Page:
My grey hair two years on

When you know better, you do better – Maya Angelou

Three years ago, I went into a fancy hair salon to get my hair done. I said I would like to go grey and the hairdresser MAN doing my hair, who had grey hair tied up in a ponytail, said: Oh no you can’t go grey it will age you and it takes a lot of work to maintain it much more than dying your hair. I did not question what he said. Instead I sat there and wondered why he got to have grey hair as he put an auburn colour on my hair, ‘cos he decided I was auburn. I couldn’t possibly have been originally a brunette not with that pale ginger freckly skin. Two weeks later when my roots came through I put a brunette rinse on. Here’s a picture of me in first year at university, before I ever started dying my hair. I was brunette.

I really believed that going grey would be similar to the chemotherapy journey I had gone on and that I would love the different styles throughout the regrowth. But, it wasn’t at all like that. Looking in the mirror challenged me everyday, and I hated my hair. I just couldn’t believe that after everything I have lived through that I was still worried about the way I look. However, by not valuing my own feelings and trying to talk myself out of them, I disrespected myself as much as the male hairdresser who wasn’t listening to me but absolutely knew, without knowing me at all, what was right for me. He was the walking embodiment of the patriarchal lie that society knows what is best for me and for all women, that I have no idea myself, and I don’t need to have an input. I was so used to this sort of nonsense I didn’t even question him nor myself. It has taken a lot of soul searching.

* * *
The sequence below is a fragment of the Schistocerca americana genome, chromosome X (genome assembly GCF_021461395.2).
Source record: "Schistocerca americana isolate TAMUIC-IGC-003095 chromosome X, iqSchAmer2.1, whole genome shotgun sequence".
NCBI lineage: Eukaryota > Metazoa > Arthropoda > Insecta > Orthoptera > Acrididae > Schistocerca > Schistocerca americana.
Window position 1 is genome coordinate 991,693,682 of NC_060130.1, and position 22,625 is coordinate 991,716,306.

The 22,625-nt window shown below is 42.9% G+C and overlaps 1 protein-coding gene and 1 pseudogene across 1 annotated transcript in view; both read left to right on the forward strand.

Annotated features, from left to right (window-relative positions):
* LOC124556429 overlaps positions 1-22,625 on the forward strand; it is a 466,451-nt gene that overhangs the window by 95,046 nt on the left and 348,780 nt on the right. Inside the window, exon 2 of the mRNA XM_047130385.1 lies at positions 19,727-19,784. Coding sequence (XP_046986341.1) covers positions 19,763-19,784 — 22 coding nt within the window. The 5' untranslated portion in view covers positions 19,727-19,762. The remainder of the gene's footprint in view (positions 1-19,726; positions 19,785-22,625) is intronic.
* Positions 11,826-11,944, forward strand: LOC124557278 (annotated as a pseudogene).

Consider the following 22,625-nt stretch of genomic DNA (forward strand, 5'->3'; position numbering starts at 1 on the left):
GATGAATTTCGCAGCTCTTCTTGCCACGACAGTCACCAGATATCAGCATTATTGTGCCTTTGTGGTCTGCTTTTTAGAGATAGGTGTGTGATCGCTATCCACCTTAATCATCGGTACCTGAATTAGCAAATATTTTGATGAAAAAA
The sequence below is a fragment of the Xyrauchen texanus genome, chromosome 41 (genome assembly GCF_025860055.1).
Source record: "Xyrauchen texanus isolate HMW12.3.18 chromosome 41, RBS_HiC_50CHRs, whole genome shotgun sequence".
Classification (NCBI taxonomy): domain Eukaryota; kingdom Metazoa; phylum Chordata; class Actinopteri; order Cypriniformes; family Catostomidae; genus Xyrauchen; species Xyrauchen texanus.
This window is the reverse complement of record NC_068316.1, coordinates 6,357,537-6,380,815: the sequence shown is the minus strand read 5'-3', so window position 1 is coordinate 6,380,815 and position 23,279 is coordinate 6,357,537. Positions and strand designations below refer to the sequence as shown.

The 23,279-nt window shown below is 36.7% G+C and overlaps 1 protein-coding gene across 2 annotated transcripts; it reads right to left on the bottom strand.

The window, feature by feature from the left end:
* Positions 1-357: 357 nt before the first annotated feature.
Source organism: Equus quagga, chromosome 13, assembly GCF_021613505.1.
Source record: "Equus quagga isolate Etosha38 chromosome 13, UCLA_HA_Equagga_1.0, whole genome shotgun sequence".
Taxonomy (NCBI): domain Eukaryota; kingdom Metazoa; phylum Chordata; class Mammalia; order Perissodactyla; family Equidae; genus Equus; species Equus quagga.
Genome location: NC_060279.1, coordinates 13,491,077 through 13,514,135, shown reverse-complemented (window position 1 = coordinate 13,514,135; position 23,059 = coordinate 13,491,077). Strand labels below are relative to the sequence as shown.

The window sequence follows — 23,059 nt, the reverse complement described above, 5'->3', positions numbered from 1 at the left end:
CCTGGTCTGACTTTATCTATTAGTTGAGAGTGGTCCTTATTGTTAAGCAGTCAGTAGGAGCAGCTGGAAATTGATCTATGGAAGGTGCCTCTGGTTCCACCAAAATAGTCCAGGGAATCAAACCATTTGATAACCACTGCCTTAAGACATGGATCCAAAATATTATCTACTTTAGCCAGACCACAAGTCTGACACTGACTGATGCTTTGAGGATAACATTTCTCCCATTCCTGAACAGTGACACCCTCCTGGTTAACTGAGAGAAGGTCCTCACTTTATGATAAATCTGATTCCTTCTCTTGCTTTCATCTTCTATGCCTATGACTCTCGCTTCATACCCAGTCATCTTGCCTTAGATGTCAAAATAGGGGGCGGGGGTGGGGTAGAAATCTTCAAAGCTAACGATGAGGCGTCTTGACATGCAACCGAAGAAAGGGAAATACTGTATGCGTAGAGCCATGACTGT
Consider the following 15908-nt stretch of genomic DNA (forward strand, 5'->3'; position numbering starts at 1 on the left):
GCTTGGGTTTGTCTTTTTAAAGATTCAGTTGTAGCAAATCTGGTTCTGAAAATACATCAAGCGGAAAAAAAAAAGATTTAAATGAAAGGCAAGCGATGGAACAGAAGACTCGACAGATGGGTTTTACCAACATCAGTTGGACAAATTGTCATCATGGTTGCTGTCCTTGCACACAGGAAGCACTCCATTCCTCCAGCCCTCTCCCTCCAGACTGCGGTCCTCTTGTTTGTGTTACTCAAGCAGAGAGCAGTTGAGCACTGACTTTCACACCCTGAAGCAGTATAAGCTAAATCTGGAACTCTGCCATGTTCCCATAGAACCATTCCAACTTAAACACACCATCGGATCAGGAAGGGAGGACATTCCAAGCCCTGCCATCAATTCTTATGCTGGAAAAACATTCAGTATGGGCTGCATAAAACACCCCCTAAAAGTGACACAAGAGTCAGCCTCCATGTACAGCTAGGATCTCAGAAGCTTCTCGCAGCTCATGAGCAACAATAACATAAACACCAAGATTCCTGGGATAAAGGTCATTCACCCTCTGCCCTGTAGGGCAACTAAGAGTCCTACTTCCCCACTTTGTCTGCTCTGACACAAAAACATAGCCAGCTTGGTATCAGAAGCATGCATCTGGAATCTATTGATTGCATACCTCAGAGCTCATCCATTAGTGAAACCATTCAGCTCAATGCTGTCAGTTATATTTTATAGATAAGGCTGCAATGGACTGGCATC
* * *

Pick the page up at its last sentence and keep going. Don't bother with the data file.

Mass media shapes the way we think and even though I have spent a lot of time writing about women in society, social media in society and so on, I am a member of society and not immune to the beauty sick message society peddles about how women should look (sexy fertile objects for male delectation and childbearing) and how women berate thenselves for not rising above it. It is exhausting. But how can I have a solid sense of self when I am bombarded everyday about how I should show up in the world? Googling about grey hair alone gives us so many articles like this one: Going grey ages women twice as fast as men. The BBC regularly sideline older women whilst their male counterparts are allowed to age in public (I believe let themselves go is the phrase which would be used if they were female) and continue their careers.

So there it is in a nutshell, my fear when I looked in the mirror, echoed by the male hairdresser, and much of society, is this: If I don’t cover my grey hair then I may be viewed as past my sell-by-date. The world will view me as irrelevant and I will be no longer seen nor heard. I will be put out to pasture like an old crone, devalued by our patriarchal society.

Yesterday, I took the above picture of myself and added it to the gallery in the blog post Fifty Shades of My Grey Hair. It will be the last one I put there as it marks the end of the two year journey I’ve just been on. The fancy hair salon went on its own journey too. It is now a gluten-free bakery. Each time I walk by it reminds me that I am the one who decides how I show up in the world. Society cannot tell me who I am or what my worth is. I am the one to do so and let me tell you this, the way I look has nothing to do with it. That said I am beginning to feel that I no longer want to explain myself to anyone but should I want to say something, well, heaven help anyone who wants to try and stop me.

I do look older with grey hair, two years older to be precise, because I am two years older than I was when I began this journey. I am two years wiser too with the experience of two more trips around the sun. So with my extra wisdom and experience, I can tell you this: Grey is just a hair colour and I look miles better than I did when I let a double-standards bloke dye it because I was too afraid to show up as myself.

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